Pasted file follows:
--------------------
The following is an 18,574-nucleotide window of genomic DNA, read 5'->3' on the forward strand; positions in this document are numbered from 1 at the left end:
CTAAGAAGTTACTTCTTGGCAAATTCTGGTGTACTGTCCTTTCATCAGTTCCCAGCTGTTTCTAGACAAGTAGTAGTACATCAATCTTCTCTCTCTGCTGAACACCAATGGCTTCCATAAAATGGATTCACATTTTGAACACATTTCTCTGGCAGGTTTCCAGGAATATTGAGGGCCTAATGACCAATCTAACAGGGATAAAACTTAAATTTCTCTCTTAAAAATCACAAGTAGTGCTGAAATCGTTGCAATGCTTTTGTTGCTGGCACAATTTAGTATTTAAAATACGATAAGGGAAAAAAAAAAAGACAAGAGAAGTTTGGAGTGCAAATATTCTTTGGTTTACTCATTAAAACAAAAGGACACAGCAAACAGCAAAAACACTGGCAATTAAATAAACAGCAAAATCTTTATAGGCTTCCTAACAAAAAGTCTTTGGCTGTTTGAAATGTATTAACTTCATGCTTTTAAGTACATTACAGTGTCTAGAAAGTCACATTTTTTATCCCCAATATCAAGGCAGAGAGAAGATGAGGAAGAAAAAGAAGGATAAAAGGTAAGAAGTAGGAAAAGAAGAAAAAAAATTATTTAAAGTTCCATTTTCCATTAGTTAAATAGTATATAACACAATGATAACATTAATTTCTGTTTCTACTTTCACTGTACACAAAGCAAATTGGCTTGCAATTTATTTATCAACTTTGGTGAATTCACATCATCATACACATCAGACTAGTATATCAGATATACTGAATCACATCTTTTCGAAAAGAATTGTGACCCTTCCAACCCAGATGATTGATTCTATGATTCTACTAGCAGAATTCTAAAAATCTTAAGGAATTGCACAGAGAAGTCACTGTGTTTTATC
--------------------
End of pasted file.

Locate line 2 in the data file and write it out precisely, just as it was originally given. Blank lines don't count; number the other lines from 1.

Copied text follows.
CTAAGAAGTTACTTCTTGGCAAATTCTGGTGTACTGTCCTTTCATCAGTTCCCAGCTGTTTCTAGACAAGTAGTAGTACATCAATCTTCTCTCTCTGCTGAACACCAATGGCTTCCATAAAATGGATTCACATTTTGAACACATTTCTCTGGCAGGTTTCCAGGAATATTGAGGGCCTAATGACCAATCTAACAGGGATAAAACTTAAATTTCTCTCTTAAAAATCACAAGTAGTGCTGAAATCGTTGCAATGCTTTTGTTGCTGGCACAATTTAGTATTTAAAATACGATAAGGGAAAAAAAAAAAGACAAGAGAAGTTTGGAGTGCAAATATTCTTTGGTTTACTCATTAAAACAAAAGGACACAGCAAACAGCAAAAACACTGGCAATTAAATAAACAGCAAAATCTTTATAGGCTTCCTAACAAAAAGTCTTTGGCTGTTTGAAATGTATTAACTTCATGCTTTTAAGTACATTACAGTGTCTAGAAAGTCACATTTTTTATCCCCAATATCAAGGCAGAGAGAAGATGAGGAAGAAAAAGAAGGATAAAAGGTAAGAAGTAGGAAAAGAAGAAAAAAAATTATTTAAAGTTCCATTTTCCATTAGTTAAATAGTATATAACACAATGATAACATTAATTTCTGTTTCTACTTTCACTGTACACAAAGCAAATTGGCTTGCAATTTATTTATCAACTTTGGTGAATTCACATCATCATACACATCAGACTAGTATATCAGATATACTGAATCACATCTTTTCGAAAAGAATTGTGACCCTTCCAACCCAGATGATTGATTCTATGATTCTACTAGCAGAATTCTAAAAATCTTAAGGAATTGCACAGAGAAGTCACTGTGTTTTATC